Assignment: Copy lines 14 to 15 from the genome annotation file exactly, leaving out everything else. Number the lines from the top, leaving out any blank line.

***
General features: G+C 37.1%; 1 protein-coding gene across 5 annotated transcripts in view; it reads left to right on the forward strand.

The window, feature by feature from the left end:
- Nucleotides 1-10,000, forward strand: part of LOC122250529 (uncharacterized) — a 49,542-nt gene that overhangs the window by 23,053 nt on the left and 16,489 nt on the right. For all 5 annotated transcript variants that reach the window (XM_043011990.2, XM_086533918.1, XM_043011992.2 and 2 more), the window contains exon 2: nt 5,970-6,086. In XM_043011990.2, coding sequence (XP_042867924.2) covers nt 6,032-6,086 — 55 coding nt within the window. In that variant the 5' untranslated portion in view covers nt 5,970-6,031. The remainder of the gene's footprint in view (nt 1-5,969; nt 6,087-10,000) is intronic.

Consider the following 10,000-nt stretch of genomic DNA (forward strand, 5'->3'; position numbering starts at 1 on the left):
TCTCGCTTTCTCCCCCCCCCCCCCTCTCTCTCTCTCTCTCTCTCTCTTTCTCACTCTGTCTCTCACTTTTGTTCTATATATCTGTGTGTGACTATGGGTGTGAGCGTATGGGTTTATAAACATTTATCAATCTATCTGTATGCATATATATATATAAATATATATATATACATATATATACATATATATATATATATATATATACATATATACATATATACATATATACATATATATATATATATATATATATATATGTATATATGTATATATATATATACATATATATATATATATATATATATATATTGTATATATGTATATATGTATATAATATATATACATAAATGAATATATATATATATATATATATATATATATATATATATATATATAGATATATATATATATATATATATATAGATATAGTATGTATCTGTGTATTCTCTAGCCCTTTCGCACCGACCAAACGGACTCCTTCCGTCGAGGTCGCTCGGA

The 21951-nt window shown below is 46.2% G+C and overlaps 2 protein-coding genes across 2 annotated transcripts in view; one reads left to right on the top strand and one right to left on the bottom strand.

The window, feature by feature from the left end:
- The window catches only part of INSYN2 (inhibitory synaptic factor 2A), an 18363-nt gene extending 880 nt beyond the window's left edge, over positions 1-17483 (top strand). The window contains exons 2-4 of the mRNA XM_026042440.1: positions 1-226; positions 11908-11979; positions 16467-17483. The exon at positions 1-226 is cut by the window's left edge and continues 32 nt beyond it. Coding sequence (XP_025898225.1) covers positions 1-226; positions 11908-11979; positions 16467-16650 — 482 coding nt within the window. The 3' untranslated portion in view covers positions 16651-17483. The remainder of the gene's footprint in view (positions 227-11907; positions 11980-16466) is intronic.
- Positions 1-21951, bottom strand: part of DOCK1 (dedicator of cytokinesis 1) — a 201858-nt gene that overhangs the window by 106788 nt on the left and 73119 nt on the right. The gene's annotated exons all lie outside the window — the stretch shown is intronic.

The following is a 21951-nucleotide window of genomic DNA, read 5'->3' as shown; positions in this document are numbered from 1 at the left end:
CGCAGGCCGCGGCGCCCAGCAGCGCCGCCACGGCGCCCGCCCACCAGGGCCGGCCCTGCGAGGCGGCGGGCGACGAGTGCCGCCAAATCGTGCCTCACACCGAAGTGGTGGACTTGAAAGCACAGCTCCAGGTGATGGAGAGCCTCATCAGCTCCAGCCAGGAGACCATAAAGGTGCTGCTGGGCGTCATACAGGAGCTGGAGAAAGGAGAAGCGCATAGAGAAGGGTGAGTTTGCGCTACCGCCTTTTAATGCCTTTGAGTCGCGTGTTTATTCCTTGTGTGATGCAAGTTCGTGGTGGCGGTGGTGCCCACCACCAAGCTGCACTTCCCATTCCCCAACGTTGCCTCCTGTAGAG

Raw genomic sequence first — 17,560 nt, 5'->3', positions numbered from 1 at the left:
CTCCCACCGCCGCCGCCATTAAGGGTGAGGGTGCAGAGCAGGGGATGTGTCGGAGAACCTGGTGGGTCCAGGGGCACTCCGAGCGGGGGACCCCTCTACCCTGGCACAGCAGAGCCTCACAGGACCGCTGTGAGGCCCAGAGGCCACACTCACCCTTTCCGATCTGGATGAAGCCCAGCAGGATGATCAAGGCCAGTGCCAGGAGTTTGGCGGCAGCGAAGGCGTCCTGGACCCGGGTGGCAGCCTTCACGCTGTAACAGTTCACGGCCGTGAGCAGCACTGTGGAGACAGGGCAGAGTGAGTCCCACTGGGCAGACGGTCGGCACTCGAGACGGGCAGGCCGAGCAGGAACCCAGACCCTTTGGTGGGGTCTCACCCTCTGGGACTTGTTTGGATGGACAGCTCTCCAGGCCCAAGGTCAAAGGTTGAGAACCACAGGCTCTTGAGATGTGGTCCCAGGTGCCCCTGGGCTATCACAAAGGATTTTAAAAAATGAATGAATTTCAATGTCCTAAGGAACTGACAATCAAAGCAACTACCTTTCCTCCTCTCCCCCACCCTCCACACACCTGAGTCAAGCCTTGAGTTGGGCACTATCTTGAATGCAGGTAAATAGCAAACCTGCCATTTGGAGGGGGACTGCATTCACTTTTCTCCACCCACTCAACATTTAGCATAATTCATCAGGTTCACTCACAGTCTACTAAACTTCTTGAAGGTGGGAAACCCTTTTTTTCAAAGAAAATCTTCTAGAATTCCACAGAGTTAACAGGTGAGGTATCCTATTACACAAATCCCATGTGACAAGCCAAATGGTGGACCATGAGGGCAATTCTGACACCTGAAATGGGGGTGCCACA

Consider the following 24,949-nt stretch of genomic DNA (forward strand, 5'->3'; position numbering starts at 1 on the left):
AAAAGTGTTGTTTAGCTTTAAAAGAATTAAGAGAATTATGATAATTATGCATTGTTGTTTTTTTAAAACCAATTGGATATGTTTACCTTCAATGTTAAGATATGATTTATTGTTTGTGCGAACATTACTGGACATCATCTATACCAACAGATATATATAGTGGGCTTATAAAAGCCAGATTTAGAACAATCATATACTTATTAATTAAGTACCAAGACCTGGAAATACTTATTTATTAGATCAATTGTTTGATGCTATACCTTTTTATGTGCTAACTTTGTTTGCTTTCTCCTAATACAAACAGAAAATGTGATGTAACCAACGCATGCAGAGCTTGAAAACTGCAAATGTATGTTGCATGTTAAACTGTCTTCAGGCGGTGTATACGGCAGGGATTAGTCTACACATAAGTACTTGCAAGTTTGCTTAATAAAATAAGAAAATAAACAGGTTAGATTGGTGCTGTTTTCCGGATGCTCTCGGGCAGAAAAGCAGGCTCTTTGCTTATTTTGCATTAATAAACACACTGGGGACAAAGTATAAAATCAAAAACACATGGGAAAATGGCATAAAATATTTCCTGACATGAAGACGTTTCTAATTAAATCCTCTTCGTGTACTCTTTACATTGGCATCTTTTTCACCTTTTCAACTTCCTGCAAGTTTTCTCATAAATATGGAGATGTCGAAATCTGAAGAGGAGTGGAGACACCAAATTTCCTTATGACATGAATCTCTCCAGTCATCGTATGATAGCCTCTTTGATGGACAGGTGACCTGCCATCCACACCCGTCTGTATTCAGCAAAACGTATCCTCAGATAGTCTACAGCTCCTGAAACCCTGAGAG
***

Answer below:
Consider the following 24,949-nt stretch of genomic DNA (forward strand, 5'->3'; position numbering starts at 1 on the left):
AAAAGTGTTGTTTAGCTTTAAAAGAATTAAGAGAATTATGATAATTATGCATTGTTGTTTTTTTAAAACCAATTGGATATGTTTACCTTCAATGTTAAGATATGATTTATTGTTTGTGCGAACATTACTGGACATCATCTATACCAACAGATATATATAGTGGGCTTATAAAAGCCAGATTTAGAACAATCATATACTTATTAATTAAGTACCAAGACCTGGAAATACTTATTTATTAGATCAATTGTTTGATGCTATACCTTTTTATGTGCTAACTTTGTTTGCTTTCTCCTAATACAAACAGAAAATGTGATGTAACCAACGCATGCAGAGCTTGAAAACTGCAAATGTATGTTGCATGTTAAACTGTCTTCAGGCGGTGTATACGGCAGGGATTAGTCTACACATAAGTACTTGCAAGTTTGCTTAATAAAATAAGAAAATAAACAGGTTAGATTGGTGCTGTTTTCCGGATGCTCTCGGGCAGAAAAGCAGGCTCTTTGCTTATTTTGCATTAATAAACACACTGGGGACAAAGTATAAAATCAAAAACACATGGGAAAATGGCATAAAATATTTCCTGACATGAAGACGTTTCTAATTAAATCCTCTTCGTGTACTCTTTACATTGGCATCTTTTTCACCTTTTCAACTTCCTGCAAGTTTTCTCATAAATATGGAGATGTCGAAATCTGAAGAGGAGTGGAGACACCAAATTTCCTTATGACATGAATCTCTCCAGTCATCGTATGATAGCCTCTTTGATGGACAGGTGACCTGCCATCCACACCCGTCTGTATTCAGCAAAACGTATCCTCAGATAGTCTACAGCTCCTGAAACCCTGAGAG